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Protect Your Gun Against Water

Discussion in 'Shooting Related Threads' started by phirel, Jul 31, 2009.

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  1. phirel

    phirel TS Member

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    Guns have a decorative water proof finish on the outside, but many have raw wood inside the forearm, where the wood meets the receiver and between the stock and recoil pad. These unprotected areas readily allow rain water and oil to get into the wood and we all seem to shoot in the rain now and then. Oil from the receiver has ruined many stocks.

    A small paint brush, a rag and a small can of about any type of wood finish can add a lot of protection. A fast drying finish (I like sander-sealer, but anything will work) can be applied quickly to these surfaces and any overrun is just wiped off with a rag. One coat will soak into the wood and is usually all that is necessary. This is important protection your gun should have.

    Pat Ireland
     
  2. halfmile

    halfmile Well-Known Member

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    Especially your duck gun, the butt will take on water through the joint where the pad meets the wood. I have an 1100 with cute little scallops in that area, LOL.

    I would use floor urethane or similar behind the pad, and in the bolt hole.

    HM
     
  3. phirel

    phirel TS Member

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    HM- Thanks, I forgot about the bolt hole.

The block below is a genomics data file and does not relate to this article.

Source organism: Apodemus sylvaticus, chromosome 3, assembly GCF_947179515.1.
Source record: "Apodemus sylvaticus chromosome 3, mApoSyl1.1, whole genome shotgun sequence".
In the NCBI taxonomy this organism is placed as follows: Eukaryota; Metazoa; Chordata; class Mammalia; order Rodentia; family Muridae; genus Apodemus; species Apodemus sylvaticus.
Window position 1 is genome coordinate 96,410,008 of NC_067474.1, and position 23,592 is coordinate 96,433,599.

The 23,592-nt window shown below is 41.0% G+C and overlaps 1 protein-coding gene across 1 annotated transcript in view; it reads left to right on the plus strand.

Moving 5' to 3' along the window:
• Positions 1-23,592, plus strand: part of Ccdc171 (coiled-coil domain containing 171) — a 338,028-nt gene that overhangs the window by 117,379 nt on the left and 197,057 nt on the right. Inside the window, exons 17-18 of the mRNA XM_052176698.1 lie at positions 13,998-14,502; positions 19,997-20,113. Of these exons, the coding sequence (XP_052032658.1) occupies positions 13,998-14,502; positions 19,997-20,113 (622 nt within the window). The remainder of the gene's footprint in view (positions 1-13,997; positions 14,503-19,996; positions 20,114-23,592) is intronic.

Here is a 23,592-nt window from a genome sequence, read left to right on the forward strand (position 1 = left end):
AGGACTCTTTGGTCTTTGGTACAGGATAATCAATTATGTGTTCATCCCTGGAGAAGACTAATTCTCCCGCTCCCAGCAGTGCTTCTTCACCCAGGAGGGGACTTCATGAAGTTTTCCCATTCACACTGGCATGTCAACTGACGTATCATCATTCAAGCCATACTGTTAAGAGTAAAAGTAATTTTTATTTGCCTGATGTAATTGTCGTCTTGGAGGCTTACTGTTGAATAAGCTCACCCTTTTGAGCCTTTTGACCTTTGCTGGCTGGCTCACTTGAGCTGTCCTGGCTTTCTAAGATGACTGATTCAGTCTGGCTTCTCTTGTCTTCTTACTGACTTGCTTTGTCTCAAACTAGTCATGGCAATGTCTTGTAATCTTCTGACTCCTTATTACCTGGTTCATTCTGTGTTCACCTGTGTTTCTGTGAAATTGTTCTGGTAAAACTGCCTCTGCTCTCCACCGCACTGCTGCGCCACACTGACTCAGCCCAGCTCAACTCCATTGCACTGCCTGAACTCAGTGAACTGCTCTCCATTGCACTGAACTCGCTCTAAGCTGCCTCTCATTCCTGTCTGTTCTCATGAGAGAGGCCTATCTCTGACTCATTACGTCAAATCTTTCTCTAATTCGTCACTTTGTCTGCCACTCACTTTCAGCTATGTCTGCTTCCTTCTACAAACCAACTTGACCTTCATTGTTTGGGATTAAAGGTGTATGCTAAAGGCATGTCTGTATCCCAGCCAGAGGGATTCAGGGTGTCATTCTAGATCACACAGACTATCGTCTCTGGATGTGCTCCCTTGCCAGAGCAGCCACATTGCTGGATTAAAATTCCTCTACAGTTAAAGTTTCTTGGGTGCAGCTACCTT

Pat Ireland
     
  4. Pipe Layer

    Pipe Layer Well-Known Member

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    Pat, Just a good spray with furniture polish on all the wood when you clean your gun does OK and will not hurt the metal either.
    Terry
     
  5. BT-100dc

    BT-100dc Active Member

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    EE: You're right; Tru-oil is great for the job. Also, it's good if you want your forearm to have a tighter fit. After I use the Tru-oil, once dried, I use some paste floor wax like the old Johnson paste wax in a can. I believe you can purchase the wax at Lowes for around $7.00; there's enough to wax your guns and furniture for years--great stuff. The wax also prevents the high gloss finishes on Brownings from cracking. Used it for over 30 years. BT-100dc
     
  6. Duck

    Duck Member

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    HM,

    Truer words were never spoken, I broke a wood push pole year's ago damn near got impaled on it to boot. Of course no oar's were present, my bad!. Water was to cold to paddle by hand so the 1100 was pressed into service, looked exactly as you described including some milky streak's!. I have'nt bought a wood work gun since!.
     
  7. Carol Lister

    Carol Lister TS Member

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    The gunsmith that does our annuals recommended that we go to an auto parts store and by a small aerosol can of automotive clear coat touch-up paint. We've used it inside stocks and fore arms and to seal checkering. If you need to apply it by other than spraying, spray some into a makeshift aluminum foil cup and pick it up with a brush.

    Lister
     
  8. phirel

    phirel TS Member

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    Water on wood ain't no good.

    Pat Ireland
     
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